Exercise: Dramatic marks

Blocking out A4 page with charcoal was followed by erasing surface with putty rubber and drawing over this with willow charcoal. These steps were repeated. Here is an intermediate stage where I have swiped lightly with the charcoal and combined this with some very thick defined areas.

dramatic marks 1

I then continued the process. My final picture (below; I kind of arbitrarily stopped when it began to look messy) did not look at striking in terms of objects disappearing into the page as the previous stage, although it is more interesting. I was able to layer up the erased lines, such that one appeared to lie on top of the other. It began to get more difficult to make a definite line as the paper became more impregnated with charcoal.

dramatic marks 2

The nex drawing required 6B pencil with putty rubber. I found I had to sharpen a lot of the painted surface of the pencil away with a knife in order to shade uniformly and quickly. I am getting an idea that the subtraction can be applied to bring objects into light, to signify depth, light and shadow, and textured surfaces.

dramatic marks 4


Project 1.1 – Fractured and dramatic marks

Exercise: Fractured marks


Playing freely with charcoal reminds me of my envy of the drawings of children – so free! Did my best to empty my mind as much as possible. The first strike on the page came only after a series of hesitant gestures towards the paper…

1. Began by horizontally swiping the thick compressed charcoal stick across the page in bursts, pivoting from the elbow, overlapping these swipes down the page. Paper grain came through nicely with contrast from top to bottom of each swipe, the top being darker and the bottom lighter as I was pressing down slightly with the top of the stick. Actually there is a great deal of curvature depicted in these swipes because of this. Image wound copper pipe/wire, or the coiled corn snake I saw at the terrarium/aquarium last week.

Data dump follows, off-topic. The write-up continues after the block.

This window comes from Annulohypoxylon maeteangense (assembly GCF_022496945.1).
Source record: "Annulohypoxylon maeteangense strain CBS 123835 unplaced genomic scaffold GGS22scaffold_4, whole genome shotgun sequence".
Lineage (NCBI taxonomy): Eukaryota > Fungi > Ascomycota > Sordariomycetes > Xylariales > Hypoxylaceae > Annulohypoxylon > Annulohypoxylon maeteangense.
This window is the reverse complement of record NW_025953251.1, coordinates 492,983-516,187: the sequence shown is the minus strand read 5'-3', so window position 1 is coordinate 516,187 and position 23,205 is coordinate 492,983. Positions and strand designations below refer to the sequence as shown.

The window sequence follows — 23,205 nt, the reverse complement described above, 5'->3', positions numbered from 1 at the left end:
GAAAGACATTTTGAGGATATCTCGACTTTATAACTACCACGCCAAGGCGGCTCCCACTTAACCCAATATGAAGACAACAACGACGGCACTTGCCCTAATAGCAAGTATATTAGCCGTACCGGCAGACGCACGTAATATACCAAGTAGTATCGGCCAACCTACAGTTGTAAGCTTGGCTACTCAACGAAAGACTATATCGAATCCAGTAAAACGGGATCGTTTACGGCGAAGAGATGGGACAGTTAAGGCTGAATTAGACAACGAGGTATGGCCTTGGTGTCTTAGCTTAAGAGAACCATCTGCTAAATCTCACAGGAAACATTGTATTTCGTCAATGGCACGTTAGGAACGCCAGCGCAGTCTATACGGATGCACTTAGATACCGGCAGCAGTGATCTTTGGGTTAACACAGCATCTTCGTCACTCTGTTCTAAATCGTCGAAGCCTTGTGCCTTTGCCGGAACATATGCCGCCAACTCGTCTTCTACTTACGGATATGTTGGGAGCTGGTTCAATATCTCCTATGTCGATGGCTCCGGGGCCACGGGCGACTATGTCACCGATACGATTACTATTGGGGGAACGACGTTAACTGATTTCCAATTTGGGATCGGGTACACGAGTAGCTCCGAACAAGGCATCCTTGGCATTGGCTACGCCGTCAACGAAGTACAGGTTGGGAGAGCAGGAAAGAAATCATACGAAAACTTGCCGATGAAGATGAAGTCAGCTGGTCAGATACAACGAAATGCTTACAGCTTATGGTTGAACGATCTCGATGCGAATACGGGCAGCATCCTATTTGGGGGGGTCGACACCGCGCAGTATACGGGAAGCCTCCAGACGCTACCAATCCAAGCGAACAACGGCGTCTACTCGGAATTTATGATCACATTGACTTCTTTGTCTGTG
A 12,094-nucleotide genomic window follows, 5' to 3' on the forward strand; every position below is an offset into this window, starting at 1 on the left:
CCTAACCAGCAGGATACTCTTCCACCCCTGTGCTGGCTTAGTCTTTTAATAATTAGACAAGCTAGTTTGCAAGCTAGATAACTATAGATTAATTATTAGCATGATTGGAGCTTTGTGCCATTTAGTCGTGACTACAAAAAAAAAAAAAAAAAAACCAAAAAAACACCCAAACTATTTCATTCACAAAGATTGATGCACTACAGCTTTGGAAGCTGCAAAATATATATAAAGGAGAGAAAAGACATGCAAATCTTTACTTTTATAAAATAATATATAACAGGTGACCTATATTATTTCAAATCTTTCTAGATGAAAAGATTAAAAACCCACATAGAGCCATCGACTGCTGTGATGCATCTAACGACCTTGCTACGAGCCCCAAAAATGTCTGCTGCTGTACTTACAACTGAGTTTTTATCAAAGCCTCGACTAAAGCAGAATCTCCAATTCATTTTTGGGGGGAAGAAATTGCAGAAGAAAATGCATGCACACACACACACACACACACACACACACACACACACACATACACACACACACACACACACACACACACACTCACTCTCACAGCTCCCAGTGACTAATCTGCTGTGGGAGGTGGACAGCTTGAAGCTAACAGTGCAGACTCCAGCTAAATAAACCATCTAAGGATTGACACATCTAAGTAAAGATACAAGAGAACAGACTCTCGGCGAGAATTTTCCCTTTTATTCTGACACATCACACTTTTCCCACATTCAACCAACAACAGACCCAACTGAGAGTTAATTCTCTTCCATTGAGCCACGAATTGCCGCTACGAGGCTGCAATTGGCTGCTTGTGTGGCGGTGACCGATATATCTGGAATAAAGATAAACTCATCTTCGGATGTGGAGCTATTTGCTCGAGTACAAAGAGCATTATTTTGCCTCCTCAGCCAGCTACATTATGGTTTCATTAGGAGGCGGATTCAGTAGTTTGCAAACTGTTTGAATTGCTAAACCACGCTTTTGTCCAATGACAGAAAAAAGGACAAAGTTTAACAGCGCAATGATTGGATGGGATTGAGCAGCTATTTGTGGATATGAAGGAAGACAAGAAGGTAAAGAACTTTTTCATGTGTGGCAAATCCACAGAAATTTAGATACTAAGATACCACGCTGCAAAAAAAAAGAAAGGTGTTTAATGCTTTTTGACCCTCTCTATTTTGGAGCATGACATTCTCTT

2. Drawing (1) did not convey much in the way of feeling fractured, however. So I turned the charcoal on its edge (45 degrees) and really stabbed across the paper, letting the line feather out to ‘evidence’ the speed of movement. I kept the lines straight though, but varied thickness and pressure. This one is distinctly artificial – man-made in fact. We do love grid arrangements, and speed.


3. This time I curved the lines and created something like birds wings, or the raffia palms that grow around here (inexplicably…). These looked good laid over some lighter shading with the side of the charcoal – instantly the ‘feathers/leaves’ are given depth. I then made a slow stripe down the length of the page, to fill the space and provide contrast to existing marks.


4. Using only curves and the edge of the charcoal. A lot of movement in the quick circular strokes, thinking about the sureness of Matisse’s lines (one can dream). Then I added a head, to make it a roly-polying figure. Why not.



Willow charcoal, short broken marks followed by free movement with patterns and curved shapes – followed by scoring putty rubber. The lightened stripes of the putty rubber were not white – rather light grey. At first I followed the lines of existing charcoal marks. Then I went in all directions, making new erased marks in perpendicular directions which made these erased lines appear to sit on the surface a bit more. This one reminds me of the new Chinese overpass I just read about on the BBC. IMG_5316.JPG


I spent some time with pen and ink making lines and shapes. I then drew some water through the wet ink with a brush, which allowed me to move around areas of ink to create new which dispite bleeding left quite distinct traces of the original pen lines. This wash seemed to create depth – nice against the stark white of the paper. Areas of early-penned ink lines had already dried by the time I got to the water wash – and remained unbroken by the water (although will retry with non-water-resistant ink as this appears to be what I have bought! Not very experienced with pen and ink).


I then tried again with water-soluble felt tip. The pigments in this black felt tip pen’s ink are actually a mixture blue and what appears to be a yellow pigment. When water was added, I could push clouds of blue around, although I tried not to mix the water and pigment uniformly. The blue travelled much further than the yellow, and when the clouds dried (below, right) a really solid-looking shape, with a fine dark blue outline, appeared amongst my scrawled pen lines. Interestingly when dry the centre of the cloud takes on a pink hue rather than yellow. I took a picture of it still wet (below, left), as I knew it wouldn’t last.